Racism

If you prick us, do we not bleed? If you tickle us, do we not laugh? If you poison us, do we not die? And if you wrong us, shall we not revenge? — Shakespeare, The Merchant of Venice.

From the dark inner reaches of our unconscious mind comes our deepest fears of ourselves. We fear our anger, hatred, and loss of self control. We use the terms “dark”, “sinister”, and fill our conscious mind with terrifying unconscious fantasies.076753061-auschwitz-birkenau-concentrati

In the classic Freudian view of the mind, we imagine that our unconscious (id) contains a dark, wild, aggressive and hyper sexual side in need of conscious control.
Racism can be understood as a projection of our own unconscious mind (or our id) onto a representative group. When our country was young, and we were bringing African slaves, their dark skin became a vehicle of projection of our unwanted fears and fantasies. As is often the case with projection, holding our anger and self hatred in another group keeps us from dealing with it within ourselves. Internal conflict and anxiety decreases. Only when we are able to finally deal with what is within all of us will we truly be able to deal with racism. Until then, we will continue to project our unwanted selves onto others and hate them as if it will get rid of the unwanted aspects of ourselves.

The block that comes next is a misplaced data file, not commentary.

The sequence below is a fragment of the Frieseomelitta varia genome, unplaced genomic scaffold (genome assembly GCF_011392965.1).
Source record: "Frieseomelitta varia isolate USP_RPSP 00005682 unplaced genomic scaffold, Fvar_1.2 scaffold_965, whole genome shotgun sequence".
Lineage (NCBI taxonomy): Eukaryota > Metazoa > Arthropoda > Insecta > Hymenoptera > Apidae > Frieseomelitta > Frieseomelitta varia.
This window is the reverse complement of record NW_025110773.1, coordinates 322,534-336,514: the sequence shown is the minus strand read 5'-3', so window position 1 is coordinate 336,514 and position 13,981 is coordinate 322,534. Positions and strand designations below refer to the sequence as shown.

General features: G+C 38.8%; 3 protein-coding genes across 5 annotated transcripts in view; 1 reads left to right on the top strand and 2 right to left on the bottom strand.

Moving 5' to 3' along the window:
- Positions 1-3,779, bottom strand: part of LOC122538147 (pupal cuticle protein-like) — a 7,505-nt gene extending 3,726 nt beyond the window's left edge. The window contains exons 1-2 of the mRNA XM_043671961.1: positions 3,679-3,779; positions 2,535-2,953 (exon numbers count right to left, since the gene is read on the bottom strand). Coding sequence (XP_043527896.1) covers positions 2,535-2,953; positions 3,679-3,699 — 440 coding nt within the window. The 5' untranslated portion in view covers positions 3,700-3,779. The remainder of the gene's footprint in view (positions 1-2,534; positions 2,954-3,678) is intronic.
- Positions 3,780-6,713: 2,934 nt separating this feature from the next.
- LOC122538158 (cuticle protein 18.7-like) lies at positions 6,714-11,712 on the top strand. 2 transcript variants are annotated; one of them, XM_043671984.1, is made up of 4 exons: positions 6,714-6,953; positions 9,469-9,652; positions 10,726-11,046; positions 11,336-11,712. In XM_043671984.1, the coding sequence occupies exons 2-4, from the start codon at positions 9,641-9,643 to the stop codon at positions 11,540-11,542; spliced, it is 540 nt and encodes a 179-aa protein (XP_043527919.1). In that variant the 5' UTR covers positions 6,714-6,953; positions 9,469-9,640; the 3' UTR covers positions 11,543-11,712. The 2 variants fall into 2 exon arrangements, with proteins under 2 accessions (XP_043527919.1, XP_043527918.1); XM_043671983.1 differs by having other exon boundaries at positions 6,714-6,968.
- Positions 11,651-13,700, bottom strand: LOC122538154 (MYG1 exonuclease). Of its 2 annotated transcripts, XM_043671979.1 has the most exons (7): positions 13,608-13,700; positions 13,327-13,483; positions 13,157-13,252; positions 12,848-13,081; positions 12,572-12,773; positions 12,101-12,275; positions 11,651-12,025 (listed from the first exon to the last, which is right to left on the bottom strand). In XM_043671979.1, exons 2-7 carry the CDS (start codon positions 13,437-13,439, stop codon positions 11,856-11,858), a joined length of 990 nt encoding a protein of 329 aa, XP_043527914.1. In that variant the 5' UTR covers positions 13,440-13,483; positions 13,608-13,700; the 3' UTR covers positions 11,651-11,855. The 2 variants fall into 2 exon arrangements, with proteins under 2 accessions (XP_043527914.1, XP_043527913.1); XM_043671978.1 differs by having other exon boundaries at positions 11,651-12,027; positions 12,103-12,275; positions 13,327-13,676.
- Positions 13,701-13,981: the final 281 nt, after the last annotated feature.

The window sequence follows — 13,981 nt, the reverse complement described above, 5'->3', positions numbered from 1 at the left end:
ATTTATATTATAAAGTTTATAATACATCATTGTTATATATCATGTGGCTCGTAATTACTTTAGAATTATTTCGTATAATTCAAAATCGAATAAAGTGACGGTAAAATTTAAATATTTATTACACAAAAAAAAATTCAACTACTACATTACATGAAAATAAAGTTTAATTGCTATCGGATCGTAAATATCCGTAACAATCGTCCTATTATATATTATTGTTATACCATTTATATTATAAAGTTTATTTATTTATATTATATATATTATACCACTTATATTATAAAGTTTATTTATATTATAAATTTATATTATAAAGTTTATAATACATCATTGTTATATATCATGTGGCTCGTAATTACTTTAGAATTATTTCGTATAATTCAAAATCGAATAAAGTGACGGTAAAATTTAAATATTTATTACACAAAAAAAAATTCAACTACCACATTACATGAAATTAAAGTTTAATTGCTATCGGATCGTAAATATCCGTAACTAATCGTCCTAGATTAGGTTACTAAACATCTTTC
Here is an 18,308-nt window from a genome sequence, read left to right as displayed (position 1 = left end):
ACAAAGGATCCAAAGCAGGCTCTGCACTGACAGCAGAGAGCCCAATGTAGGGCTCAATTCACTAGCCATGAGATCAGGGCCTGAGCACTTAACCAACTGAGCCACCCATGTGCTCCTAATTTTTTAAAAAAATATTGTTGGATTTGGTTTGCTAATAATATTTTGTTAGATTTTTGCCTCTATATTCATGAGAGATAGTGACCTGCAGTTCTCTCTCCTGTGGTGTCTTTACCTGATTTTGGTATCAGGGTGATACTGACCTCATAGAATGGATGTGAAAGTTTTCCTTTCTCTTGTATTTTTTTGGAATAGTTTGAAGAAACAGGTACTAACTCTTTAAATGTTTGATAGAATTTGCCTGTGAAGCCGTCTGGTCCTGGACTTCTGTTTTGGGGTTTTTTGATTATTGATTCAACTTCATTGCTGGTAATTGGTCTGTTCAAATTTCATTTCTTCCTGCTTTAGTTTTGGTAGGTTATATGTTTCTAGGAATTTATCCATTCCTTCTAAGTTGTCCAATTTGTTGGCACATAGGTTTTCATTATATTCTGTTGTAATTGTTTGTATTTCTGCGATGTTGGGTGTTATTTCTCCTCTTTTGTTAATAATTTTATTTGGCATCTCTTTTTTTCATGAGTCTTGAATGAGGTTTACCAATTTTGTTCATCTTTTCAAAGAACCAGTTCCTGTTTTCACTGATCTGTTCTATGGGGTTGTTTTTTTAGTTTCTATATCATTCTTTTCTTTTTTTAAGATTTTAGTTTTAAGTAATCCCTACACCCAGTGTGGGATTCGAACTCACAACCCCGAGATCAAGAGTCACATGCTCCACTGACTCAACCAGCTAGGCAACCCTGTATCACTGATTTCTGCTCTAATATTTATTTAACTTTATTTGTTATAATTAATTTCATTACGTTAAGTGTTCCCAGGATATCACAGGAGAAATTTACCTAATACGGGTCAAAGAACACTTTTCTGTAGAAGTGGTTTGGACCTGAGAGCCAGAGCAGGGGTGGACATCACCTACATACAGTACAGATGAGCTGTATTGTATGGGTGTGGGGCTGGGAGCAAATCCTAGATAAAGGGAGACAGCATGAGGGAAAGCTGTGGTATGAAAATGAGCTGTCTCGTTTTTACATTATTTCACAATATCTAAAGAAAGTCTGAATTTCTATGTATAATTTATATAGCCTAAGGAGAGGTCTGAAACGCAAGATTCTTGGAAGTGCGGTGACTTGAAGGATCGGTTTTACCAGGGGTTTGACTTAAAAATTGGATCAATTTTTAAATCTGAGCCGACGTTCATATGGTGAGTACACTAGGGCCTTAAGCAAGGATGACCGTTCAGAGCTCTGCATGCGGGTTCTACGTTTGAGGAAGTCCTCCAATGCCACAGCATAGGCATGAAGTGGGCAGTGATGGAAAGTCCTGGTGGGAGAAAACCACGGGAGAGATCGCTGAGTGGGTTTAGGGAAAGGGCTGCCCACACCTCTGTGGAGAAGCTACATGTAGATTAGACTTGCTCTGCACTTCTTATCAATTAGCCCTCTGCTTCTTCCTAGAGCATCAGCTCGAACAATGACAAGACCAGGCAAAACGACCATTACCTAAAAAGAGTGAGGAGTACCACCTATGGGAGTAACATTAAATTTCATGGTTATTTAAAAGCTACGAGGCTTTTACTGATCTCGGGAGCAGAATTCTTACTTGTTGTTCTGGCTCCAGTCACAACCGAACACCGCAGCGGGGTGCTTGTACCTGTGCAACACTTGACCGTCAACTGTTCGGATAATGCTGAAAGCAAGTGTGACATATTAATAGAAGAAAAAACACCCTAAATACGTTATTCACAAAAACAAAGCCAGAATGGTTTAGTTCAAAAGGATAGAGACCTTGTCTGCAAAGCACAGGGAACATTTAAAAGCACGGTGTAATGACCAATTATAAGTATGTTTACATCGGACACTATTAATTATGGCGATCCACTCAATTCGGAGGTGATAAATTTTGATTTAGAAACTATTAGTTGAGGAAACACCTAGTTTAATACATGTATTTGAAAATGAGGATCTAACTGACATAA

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Our true nationality is mankind — H. G. Wells.


Stephen Taylor, MD

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